Personal devices, such as digital camera and MP3 players, frequently use external storage cards to hold their data. The Secure Digital High Capacity (SDHC) card is one such storage card that is commonly used. SDHC cards are the next generation of standard Secure Digital (SD) cards, and devices that use SDHC cards offer backwards-compatibility for the older format. Unfortunately, the reverse is not true. Devices designed strictly for SD cards may not be compatible with the newer SDHC cards. Micro SDHC cards are tiny versions of standard SDHC cards, which can be at their current sized or inserted into an adapter to use in standard SDHC card devices. In addition, reading the newer SDHC cards on your personal computer might present a conflict. Fortunately, these conflicts can be resolved with operating system updates.
SDHC in Personal Devices
Consult the specifications listed in your device's instruction manual. Look for the types of memory or storage cards it supports. You need to verify that it supports SDHC cards or micro SDHC cards of the capacity, or size, you have. If it does not, then you will be able to use the micro SDHC card in the device. If the device only supports standard sized SDHC cards, then you may still be able to use your micro SDHC card via an adapter.
Insert your micro SDHC card into the card adapter. This makes the micro SDHC card look like a standard SDHC card, which allows you to use it in devices that only accept the standard size. You will not need the adapter for devices that already accept micro SDHC cards.
Open the cover or tab that protects the SDHC card slot. Insert the card, oriented according to your device's instruction manual. The card should only fit in one direction, so do not force anything. The metal contacts in the SDHC card should be forward, when pushing the card into the device. However, the contacts may be face up or down, depending on the device.
Slide the small tab on the side of the card away from "lock" before inserting it into the device. This tab prevents writing to the device, which will interfere with the device operation.
Close the cover or tab and power up the device. The device should automatically recognize the card and you can begin using the device in conjunction with the SDHC card.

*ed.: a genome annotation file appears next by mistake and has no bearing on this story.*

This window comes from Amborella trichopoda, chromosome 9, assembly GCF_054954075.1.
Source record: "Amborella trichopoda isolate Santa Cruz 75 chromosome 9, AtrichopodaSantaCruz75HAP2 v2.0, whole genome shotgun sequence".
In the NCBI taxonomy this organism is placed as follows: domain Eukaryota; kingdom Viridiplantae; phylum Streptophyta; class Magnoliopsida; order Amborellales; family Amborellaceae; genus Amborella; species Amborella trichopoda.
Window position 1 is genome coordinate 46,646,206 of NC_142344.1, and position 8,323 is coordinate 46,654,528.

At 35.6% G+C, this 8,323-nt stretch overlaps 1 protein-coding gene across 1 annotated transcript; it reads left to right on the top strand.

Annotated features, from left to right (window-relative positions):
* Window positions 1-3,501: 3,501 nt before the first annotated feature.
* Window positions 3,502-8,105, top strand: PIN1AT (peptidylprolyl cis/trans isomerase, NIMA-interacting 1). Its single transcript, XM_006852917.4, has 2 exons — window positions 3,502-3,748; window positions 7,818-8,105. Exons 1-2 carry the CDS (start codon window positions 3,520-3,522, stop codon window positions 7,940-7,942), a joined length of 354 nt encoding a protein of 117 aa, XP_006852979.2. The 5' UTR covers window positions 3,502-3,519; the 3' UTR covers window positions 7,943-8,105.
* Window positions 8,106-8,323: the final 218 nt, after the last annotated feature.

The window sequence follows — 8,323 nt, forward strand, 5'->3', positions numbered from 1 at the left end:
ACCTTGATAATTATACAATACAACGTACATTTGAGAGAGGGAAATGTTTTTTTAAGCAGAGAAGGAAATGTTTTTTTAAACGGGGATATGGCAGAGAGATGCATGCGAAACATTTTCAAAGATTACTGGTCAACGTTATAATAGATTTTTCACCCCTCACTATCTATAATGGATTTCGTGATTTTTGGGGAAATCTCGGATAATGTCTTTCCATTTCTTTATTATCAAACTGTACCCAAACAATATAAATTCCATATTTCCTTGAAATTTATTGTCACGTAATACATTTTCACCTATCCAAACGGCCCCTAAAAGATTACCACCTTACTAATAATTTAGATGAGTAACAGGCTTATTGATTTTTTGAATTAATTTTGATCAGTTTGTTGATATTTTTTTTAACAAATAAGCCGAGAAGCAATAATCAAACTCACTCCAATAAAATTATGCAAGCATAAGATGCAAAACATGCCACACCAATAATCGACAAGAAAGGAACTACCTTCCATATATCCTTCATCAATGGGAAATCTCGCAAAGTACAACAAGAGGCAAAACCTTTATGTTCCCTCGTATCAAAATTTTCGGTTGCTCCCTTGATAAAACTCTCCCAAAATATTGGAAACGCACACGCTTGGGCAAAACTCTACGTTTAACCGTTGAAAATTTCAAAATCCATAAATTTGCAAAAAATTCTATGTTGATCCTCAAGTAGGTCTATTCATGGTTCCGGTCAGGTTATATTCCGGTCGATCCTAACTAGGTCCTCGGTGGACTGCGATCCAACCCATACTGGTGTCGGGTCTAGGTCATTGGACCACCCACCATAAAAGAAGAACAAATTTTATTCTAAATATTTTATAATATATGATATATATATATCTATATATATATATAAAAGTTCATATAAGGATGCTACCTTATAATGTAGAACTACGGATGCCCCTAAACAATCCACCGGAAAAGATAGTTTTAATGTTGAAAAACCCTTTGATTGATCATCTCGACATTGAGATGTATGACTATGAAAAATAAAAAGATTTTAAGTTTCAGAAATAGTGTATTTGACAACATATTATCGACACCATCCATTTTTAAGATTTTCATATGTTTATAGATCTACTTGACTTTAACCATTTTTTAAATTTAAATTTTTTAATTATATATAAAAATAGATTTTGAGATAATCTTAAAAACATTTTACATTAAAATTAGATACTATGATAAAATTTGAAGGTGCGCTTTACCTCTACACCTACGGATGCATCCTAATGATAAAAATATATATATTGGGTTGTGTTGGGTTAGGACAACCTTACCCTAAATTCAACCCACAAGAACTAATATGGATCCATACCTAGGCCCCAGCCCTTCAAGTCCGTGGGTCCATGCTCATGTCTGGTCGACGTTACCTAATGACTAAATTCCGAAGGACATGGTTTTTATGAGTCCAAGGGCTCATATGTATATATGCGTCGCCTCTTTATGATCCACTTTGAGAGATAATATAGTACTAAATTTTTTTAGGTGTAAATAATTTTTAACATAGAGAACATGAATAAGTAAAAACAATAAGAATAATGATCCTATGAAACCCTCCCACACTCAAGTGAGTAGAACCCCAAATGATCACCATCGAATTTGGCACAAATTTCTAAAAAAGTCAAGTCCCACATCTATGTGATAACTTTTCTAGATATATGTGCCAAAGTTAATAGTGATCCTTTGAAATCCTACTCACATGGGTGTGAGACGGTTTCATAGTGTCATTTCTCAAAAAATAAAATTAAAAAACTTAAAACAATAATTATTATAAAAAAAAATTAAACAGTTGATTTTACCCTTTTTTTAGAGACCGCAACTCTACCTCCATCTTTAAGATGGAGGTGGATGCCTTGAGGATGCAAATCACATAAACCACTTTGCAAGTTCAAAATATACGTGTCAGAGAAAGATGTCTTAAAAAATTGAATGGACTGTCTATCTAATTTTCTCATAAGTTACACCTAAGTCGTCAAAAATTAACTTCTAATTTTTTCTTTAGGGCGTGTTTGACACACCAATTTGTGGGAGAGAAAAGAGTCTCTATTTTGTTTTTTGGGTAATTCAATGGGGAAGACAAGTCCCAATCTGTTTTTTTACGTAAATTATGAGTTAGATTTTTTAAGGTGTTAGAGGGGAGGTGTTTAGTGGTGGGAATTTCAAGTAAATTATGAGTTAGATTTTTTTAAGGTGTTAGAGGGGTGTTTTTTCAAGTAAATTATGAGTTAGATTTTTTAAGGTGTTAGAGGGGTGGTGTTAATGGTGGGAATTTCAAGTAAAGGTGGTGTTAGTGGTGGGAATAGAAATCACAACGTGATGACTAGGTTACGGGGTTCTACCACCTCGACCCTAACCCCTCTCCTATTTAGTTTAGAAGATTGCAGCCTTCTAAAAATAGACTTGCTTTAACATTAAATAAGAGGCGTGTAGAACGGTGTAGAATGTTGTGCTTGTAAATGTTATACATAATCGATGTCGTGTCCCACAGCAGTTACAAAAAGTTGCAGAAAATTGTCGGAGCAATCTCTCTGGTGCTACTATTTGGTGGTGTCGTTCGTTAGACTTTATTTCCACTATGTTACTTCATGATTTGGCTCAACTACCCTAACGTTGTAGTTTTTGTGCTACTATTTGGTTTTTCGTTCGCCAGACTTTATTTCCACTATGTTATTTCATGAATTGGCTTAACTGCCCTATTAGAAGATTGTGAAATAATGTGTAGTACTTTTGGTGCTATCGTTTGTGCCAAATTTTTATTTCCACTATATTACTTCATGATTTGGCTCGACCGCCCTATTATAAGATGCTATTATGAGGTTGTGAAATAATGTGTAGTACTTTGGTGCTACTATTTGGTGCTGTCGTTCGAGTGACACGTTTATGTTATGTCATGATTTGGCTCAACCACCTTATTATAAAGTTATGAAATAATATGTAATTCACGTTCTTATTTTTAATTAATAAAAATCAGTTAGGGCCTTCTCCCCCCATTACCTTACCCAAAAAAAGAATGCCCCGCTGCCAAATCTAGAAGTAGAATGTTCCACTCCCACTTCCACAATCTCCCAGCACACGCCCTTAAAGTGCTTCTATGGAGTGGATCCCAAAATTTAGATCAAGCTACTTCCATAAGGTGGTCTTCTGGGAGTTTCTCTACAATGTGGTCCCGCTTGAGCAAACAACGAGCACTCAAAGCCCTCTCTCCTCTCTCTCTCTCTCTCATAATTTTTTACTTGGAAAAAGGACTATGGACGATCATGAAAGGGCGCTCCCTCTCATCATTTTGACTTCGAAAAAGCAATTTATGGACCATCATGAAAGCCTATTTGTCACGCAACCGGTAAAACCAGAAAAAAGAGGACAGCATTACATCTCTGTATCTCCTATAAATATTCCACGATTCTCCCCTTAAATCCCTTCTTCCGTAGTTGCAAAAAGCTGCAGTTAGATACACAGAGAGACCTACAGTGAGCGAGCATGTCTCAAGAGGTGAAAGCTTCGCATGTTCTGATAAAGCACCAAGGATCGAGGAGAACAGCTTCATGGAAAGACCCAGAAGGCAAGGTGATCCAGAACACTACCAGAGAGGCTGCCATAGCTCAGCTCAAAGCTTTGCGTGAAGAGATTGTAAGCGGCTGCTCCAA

Reading SDHC from Windows
Insert the SDHC card into the USB SDHC card adapter. Make certain the locking tab is in the appropriate position. This is a small tab on the side of the SDHC card that prevents modifying the contents of the card. If you do not want to risk modifying the contents of the card, then slide the tab toward "lock." If you need to delete or write data to the card, slide the tab away from "lock." Some card readers will require that you place your micro SDHC card into a card adapter, so it interfaces as a standard SDHC card. This is not required for all card readers, so check your card reader's manual to see if it accepts micro SDHC cards directly. If it only supports standard sizes, then you will need the adapter.
Plug the USB card reader into an available USB port. A USB port is the small, rectangular port located in front of or behind the computer. The computer should automatically recognize the device and ask how you would like to use it. Select "Open folder to view files." If you do not receive such a request, press the Windows and "E" keys simultaneously to open Windows Explorer and navigate to the card under "Devices with Removable Storage" on he right hand side. If you still do not see it, you may need to update your operating system.
Click "Start," "Control Panel" and then "System and Security." Click "Check for updates" under "Windows update" to check for and install updates. This should fix the incompatibility issue and you will be able to access the SDHC card after a reboot. In older XP machines and some Vista machines, you may need to download and install a hotfix available from Microsoft.
Things You'll Need
SDHC or micro SDHC card reader
Micro SDHC adapter